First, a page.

Generally, product manufacturers have a duty to warn consumers directly of all material, foreseeable risks associated with the use of their product. Restatement (Third) of Torts: Prods. Liab. § 2(c) (1998). However, many courts have recognized an exception in situations in which the product is recommended or prescribed to the consumer by a learned third party, such as a physician. That exception is called the learned intermediary doctrine. Restatement (Third) of Torts: Prods. Liab. § 6 cmt. d (1998).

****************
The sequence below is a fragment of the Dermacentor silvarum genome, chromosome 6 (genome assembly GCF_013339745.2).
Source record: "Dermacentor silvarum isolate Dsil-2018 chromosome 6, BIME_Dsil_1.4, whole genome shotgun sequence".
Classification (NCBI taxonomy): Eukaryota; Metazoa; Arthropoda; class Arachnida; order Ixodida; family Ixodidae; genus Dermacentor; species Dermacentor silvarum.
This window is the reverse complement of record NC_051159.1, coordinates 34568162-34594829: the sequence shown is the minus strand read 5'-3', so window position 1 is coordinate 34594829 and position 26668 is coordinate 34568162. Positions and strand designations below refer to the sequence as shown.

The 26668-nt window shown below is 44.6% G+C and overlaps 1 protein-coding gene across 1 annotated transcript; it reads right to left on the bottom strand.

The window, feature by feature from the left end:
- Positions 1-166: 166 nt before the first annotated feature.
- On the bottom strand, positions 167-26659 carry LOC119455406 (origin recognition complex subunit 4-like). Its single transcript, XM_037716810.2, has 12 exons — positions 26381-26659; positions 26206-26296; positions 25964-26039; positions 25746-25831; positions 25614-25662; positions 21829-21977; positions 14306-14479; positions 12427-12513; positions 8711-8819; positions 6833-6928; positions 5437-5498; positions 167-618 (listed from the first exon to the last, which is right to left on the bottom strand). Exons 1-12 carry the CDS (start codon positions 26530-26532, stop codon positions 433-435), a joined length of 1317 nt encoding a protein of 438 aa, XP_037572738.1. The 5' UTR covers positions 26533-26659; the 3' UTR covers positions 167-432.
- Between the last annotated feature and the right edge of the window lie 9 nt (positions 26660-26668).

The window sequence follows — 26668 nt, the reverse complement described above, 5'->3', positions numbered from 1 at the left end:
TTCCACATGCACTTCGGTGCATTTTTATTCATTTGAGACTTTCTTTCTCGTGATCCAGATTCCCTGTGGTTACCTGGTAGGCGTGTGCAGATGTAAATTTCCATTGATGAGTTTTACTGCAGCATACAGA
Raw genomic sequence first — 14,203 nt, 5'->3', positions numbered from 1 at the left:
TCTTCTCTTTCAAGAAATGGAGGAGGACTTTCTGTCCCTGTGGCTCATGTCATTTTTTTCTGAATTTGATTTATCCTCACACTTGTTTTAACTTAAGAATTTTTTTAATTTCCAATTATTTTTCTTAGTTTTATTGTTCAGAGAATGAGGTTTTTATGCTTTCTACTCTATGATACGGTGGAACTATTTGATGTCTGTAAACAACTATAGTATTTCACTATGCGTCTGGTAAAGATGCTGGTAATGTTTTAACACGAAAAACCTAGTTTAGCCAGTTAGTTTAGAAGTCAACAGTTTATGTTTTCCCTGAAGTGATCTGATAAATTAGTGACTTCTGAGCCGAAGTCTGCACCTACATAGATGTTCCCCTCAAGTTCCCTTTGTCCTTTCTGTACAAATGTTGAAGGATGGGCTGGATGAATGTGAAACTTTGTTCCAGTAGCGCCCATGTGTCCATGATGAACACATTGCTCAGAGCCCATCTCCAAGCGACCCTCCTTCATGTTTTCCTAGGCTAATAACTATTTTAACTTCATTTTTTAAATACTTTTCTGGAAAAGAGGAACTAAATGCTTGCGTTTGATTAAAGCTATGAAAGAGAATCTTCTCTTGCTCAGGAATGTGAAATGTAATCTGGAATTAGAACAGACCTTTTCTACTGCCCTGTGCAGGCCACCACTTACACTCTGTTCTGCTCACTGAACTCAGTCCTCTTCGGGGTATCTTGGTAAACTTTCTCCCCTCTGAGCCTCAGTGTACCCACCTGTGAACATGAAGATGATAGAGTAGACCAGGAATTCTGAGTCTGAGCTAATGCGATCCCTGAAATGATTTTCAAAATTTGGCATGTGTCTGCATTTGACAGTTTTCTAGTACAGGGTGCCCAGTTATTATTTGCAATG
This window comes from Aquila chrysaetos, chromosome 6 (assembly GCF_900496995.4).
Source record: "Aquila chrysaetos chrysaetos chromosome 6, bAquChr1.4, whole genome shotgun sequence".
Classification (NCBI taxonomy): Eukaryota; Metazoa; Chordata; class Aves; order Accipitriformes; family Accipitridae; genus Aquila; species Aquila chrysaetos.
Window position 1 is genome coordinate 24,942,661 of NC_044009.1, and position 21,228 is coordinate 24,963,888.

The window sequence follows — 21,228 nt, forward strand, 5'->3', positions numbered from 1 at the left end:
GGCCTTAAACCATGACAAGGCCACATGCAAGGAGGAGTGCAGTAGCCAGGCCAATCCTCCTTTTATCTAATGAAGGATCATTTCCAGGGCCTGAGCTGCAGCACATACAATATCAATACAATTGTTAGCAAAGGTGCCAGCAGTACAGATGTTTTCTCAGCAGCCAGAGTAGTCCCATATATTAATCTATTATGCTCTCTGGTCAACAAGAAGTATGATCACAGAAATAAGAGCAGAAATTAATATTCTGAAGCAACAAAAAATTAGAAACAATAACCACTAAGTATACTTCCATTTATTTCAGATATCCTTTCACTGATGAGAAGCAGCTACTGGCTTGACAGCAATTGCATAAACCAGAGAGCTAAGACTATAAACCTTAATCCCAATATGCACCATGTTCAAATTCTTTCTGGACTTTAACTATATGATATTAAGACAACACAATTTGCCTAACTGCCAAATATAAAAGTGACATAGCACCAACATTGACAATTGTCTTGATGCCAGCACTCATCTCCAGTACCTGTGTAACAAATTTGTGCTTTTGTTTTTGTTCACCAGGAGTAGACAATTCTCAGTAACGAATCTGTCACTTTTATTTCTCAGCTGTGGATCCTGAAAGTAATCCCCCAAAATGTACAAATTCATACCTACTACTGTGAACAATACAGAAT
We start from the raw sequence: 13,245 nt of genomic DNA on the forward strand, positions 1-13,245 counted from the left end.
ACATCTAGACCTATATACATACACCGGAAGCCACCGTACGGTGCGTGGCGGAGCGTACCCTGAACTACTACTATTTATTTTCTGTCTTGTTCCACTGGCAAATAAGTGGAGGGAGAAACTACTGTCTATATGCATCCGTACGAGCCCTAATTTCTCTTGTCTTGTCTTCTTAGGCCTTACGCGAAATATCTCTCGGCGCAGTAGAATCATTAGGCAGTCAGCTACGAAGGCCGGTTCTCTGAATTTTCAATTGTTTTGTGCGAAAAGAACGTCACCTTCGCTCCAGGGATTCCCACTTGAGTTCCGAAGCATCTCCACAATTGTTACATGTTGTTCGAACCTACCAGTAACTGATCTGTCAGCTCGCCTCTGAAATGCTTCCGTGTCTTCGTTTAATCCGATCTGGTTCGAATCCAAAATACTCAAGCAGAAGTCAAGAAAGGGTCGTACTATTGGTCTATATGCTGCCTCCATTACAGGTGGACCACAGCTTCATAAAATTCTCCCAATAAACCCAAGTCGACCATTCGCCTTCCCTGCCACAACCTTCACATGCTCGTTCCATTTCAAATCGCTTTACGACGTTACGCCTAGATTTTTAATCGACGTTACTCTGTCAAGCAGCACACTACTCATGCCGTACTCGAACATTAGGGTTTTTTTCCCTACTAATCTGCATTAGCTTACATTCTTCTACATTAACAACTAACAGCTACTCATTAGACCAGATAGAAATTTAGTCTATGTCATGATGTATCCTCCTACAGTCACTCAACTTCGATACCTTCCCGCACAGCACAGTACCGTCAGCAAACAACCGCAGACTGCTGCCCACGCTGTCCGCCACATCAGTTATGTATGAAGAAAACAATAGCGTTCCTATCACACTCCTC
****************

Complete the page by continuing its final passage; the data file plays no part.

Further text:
The doctrine is important to drug manufacturers because it allows them to discharge their duty to warn consumers about their products by informing the learned intermediary, commonly the prescribing physician, of all material risks associated with their use. Carlin v. Superior Court, 13 Cal. 4th 1104, 1116 (1996). The prescribing physician is ultimately responsible for directly informing the patient about the potential benefits and risks of using the medication. Restatement (Third) of Torts: Prods. Liab. § 6 cmt. b (1998) Thus, prescription drug manufacturers' duty to warn consumers flows through the patients' prescribing physicians, not directly to consumers.